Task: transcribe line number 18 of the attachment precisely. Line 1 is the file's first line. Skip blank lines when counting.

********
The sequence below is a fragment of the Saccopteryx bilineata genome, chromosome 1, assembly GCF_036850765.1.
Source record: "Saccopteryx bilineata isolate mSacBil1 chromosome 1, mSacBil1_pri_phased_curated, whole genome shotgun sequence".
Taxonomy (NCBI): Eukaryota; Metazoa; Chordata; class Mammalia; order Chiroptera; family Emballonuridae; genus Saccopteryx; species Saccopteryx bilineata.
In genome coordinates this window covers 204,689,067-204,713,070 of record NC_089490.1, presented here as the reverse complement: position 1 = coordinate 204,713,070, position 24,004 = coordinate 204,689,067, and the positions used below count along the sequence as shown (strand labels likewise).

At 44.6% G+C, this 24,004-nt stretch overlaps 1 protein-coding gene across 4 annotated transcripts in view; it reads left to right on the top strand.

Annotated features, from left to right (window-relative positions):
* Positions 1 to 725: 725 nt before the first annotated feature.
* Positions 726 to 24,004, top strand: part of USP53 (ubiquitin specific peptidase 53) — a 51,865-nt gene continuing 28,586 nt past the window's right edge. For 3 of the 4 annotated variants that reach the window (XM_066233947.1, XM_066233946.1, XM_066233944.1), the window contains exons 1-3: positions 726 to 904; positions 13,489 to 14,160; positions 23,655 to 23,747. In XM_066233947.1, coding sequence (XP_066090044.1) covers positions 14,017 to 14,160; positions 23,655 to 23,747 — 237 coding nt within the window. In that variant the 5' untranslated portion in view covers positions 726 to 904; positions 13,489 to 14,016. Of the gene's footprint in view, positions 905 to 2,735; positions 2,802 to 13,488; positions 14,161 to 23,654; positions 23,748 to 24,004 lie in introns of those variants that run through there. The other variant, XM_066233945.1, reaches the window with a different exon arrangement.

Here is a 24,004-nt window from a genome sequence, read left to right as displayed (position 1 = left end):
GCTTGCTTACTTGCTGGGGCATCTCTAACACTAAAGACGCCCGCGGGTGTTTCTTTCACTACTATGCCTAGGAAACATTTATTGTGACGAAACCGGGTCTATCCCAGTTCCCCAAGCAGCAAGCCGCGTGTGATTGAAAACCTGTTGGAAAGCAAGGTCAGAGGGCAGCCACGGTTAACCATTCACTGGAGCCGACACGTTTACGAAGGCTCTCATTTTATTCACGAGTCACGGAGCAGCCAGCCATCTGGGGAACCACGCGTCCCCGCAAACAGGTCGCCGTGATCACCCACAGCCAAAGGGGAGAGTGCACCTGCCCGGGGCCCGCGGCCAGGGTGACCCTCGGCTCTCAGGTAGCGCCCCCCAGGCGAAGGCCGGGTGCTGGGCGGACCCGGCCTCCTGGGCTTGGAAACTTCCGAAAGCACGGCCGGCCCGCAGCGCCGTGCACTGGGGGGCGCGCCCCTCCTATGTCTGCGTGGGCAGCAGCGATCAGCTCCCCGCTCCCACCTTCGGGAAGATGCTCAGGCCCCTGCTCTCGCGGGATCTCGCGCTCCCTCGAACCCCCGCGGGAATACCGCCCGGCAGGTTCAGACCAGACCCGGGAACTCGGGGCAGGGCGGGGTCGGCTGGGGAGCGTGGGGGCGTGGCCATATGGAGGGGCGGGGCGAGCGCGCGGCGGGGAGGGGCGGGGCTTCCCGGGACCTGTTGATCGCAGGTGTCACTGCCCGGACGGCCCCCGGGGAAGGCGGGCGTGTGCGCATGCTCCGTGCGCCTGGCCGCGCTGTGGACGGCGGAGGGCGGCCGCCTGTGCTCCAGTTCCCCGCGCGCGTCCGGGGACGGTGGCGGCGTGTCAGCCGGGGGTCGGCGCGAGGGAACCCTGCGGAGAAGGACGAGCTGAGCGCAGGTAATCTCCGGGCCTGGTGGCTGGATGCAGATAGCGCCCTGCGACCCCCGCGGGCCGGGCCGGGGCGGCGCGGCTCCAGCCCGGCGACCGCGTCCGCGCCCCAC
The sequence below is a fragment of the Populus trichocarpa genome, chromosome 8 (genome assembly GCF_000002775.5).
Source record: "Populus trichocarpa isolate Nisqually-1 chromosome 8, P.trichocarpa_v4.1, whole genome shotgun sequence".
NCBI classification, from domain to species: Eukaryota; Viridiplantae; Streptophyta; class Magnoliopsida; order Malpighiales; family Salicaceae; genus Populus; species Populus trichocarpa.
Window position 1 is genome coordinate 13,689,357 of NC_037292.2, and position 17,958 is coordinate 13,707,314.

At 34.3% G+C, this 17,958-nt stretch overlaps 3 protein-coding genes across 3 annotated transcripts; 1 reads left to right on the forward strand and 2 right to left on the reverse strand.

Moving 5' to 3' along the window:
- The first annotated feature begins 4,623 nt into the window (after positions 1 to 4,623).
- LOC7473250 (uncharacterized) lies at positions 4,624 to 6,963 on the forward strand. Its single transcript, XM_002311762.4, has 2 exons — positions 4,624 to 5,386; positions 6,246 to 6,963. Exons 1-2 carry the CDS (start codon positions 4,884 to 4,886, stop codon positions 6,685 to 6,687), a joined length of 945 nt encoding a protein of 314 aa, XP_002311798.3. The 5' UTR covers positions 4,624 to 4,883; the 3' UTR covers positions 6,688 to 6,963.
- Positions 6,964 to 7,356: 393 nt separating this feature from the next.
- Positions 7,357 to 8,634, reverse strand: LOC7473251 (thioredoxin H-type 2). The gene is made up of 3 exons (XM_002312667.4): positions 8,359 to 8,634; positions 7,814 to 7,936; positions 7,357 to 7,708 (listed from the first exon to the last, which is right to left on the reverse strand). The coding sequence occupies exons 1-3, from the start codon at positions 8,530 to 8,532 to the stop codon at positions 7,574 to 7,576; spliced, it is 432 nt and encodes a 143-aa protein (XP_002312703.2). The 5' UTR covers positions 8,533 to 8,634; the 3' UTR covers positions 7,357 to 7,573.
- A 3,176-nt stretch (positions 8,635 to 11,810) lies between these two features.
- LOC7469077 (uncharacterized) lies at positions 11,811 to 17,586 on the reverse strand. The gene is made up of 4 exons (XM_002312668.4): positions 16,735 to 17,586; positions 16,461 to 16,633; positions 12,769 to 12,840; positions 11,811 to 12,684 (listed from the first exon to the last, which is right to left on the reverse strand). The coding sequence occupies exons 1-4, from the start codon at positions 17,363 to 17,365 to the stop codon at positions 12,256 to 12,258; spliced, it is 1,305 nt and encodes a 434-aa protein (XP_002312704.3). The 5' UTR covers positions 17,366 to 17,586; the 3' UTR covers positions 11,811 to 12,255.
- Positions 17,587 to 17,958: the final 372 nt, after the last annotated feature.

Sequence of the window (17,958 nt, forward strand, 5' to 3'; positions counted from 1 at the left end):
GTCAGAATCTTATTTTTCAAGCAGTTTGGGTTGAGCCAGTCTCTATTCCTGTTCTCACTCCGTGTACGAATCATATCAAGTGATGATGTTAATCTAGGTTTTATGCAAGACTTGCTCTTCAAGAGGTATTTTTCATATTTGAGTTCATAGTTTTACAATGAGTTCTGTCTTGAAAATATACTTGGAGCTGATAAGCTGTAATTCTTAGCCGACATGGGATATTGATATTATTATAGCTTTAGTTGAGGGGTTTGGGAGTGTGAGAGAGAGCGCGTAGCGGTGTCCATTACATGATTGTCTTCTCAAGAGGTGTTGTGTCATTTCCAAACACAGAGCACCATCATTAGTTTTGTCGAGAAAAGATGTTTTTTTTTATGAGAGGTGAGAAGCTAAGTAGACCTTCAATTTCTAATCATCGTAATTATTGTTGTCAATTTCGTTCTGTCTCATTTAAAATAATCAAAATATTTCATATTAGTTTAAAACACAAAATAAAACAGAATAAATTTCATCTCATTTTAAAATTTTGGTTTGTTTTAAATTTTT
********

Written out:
- LOC7473250 (uncharacterized) lies at positions 4,624 to 6,963 on the forward strand. Its single transcript, XM_002311762.4, has 2 exons — positions 4,624 to 5,386; positions 6,246 to 6,963. Exons 1-2 carry the CDS (start codon positions 4,884 to 4,886, stop codon positions 6,685 to 6,687), a joined length of 945 nt encoding a protein of 314 aa, XP_002311798.3. The 5' UTR covers positions 4,624 to 4,883; the 3' UTR covers positions 6,688 to 6,963.